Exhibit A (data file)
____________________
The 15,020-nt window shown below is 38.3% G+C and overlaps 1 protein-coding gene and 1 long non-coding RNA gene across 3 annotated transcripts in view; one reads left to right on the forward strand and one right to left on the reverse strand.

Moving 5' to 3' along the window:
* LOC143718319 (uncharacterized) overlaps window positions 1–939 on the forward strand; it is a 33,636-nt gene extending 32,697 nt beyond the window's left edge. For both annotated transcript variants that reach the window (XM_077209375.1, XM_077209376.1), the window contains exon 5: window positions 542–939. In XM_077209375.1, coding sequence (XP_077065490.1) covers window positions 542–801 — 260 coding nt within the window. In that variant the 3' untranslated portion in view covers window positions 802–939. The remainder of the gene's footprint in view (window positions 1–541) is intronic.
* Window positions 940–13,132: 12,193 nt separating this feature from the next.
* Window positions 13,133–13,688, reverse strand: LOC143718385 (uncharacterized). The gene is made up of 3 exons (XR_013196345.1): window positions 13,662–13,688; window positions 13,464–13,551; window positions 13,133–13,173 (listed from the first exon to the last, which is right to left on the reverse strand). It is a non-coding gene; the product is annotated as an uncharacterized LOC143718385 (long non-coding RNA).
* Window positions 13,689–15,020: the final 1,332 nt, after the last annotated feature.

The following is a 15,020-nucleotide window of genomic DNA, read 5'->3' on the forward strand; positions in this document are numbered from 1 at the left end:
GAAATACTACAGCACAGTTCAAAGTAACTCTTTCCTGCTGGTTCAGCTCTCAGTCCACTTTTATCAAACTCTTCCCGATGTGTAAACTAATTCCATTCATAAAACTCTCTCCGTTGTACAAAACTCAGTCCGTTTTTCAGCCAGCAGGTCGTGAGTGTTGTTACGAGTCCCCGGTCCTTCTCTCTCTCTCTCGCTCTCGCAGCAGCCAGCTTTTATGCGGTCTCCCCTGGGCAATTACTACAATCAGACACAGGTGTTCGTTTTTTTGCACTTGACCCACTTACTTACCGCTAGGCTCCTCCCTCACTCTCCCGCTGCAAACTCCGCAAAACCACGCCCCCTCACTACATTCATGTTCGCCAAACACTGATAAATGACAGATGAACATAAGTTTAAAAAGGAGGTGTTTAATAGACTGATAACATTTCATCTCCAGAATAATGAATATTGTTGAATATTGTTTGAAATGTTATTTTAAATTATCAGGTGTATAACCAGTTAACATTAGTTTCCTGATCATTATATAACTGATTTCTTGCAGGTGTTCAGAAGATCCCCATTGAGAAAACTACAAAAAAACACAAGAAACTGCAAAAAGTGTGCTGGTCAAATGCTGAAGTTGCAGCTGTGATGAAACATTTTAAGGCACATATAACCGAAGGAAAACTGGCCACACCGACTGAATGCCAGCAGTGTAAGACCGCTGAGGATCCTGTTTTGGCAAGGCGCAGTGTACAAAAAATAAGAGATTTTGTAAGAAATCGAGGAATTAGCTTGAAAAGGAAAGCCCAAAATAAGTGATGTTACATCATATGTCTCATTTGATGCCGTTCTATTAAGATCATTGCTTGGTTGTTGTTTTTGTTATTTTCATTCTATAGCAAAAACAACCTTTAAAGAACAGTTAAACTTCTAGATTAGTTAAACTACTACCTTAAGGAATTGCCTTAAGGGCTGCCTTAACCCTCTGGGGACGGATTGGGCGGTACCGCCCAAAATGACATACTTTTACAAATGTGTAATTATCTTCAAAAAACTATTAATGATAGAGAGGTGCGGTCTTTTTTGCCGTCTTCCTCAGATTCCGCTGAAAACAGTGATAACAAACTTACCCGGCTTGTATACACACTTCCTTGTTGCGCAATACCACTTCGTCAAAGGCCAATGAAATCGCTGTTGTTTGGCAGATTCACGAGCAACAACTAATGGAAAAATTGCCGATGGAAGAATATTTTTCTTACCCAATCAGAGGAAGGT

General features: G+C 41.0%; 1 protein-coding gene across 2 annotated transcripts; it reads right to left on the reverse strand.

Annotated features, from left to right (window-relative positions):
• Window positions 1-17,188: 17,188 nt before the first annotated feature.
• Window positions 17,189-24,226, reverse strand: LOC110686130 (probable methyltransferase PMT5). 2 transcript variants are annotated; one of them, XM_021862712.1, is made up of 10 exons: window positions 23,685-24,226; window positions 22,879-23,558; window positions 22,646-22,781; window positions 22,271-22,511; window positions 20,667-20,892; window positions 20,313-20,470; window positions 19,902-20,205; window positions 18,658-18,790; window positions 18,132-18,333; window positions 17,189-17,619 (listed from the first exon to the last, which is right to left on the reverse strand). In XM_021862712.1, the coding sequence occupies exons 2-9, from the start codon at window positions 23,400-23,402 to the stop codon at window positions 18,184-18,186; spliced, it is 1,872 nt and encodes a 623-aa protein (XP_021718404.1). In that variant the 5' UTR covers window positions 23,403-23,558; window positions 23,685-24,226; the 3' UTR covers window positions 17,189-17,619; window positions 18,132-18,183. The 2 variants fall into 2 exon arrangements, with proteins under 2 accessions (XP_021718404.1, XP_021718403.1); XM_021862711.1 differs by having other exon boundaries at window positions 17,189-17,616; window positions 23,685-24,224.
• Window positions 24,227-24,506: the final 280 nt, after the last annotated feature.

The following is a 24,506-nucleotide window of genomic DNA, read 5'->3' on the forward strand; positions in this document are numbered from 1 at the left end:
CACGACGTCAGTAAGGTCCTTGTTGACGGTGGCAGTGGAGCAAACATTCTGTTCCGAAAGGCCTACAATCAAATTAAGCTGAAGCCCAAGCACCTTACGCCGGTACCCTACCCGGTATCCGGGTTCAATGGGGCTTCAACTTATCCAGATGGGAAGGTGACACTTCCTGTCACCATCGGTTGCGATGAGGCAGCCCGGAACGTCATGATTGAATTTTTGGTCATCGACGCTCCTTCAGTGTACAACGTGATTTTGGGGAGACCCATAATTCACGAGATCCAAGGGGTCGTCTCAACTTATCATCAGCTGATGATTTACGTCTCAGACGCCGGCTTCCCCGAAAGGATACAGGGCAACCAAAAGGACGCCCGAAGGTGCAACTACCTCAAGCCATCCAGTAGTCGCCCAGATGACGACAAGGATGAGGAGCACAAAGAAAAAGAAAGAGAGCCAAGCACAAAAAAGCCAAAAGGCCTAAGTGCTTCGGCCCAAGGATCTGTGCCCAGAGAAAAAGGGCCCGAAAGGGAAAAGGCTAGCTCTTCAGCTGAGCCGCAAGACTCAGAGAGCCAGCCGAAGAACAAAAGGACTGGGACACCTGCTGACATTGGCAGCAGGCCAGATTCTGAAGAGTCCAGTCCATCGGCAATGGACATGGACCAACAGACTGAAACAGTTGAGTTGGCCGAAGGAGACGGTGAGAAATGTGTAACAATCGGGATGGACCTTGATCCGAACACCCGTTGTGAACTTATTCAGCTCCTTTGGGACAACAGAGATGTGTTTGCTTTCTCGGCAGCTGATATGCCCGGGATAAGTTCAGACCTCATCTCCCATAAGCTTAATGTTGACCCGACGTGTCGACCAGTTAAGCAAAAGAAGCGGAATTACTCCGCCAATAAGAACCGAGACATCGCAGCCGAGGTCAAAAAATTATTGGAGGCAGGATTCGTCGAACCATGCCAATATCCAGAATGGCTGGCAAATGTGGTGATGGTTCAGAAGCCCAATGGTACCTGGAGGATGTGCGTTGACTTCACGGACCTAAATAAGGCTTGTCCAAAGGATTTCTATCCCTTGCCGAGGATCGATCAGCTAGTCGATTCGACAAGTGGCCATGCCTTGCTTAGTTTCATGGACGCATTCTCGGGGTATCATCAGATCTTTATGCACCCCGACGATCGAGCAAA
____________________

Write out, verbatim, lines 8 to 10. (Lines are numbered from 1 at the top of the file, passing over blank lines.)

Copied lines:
GAAATACTACAGCACAGTTCAAAGTAACTCTTTCCTGCTGGTTCAGCTCTCAGTCCACTTTTATCAAACTCTTCCCGATGTGTAAACTAATTCCATTCATAAAACTCTCTCCGTTGTACAAAACTCAGTCCGTTTTTCAGCCAGCAGGTCGTGAGTGTTGTTACGAGTCCCCGGTCCTTCTCTCTCTCTCTCGCTCTCGCAGCAGCCAGCTTTTATGCGGTCTCCCCTGGGCAATTACTACAATCAGACACAGGTGTTCGTTTTTTTGCACTTGACCCACTTACTTACCGCTAGGCTCCTCCCTCACTCTCCCGCTGCAAACTCCGCAAAACCACGCCCCCTCACTACATTCATGTTCGCCAAACACTGATAAATGACAGATGAACATAAGTTTAAAAAGGAGGTGTTTAATAGACTGATAACATTTCATCTCCAGAATAATGAATATTGTTGAATATTGTTTGAAATGTTATTTTAAATTATCAGGTGTATAACCAGTTAACATTAGTTTCCTGATCATTATATAACTGATTTCTTGCAGGTGTTCAGAAGATCCCCATTGAGAAAACTACAAAAAAACACAAGAAACTGCAAAAAGTGTGCTGGTCAAATGCTGAAGTTGCAGCTGTGATGAAACATTTTAAGGCACATATAACCGAAGGAAAACTGGCCACACCGACTGAATGCCAGCAGTGTAAGACCGCTGAGGATCCTGTTTTGGCAAGGCGCAGTGTACAAAAAATAAGAGATTTTGTAAGAAATCGAGGAATTAGCTTGAAAAGGAAAGCCCAAAATAAGTGATGTTACATCATATGTCTCATTTGATGCCGTTCTATTAAGATCATTGCTTGGTTGTTGTTTTTGTTATTTTCATTCTATAGCAAAAACAACCTTTAAAGAACAGTTAAACTTCTAGATTAGTTAAACTACTACCTTAAGGAATTGCCTTAAGGGCTGCCTTAACCCTCTGGGGACGGATTGGGCGGTACCGCCCAAAATGACATACTTTTACAAATGTGTAATTATCTTCAAAAAACTATTAATGATAGAGAGGTGCGGTCTTTTTTGCCGTCTTCCTCAGATTCCGCTGAAAACAGTGATAACAAACTTACCCGGCTTGTATACACACTTCCTTGTTGCGCAATACCACTTCGTCAAAGGCCAATGAAATCGCTGTTGTTTGGCAGATTCACGAGCAACAACTAATGGAAAAATTGCCGATGGAAGAATATTTTTCTTACCCAATCAGAGGAAGGT

General features: G+C 41.0%; 1 protein-coding gene across 2 annotated transcripts; it reads right to left on the reverse strand.

Annotated features, from left to right (window-relative positions):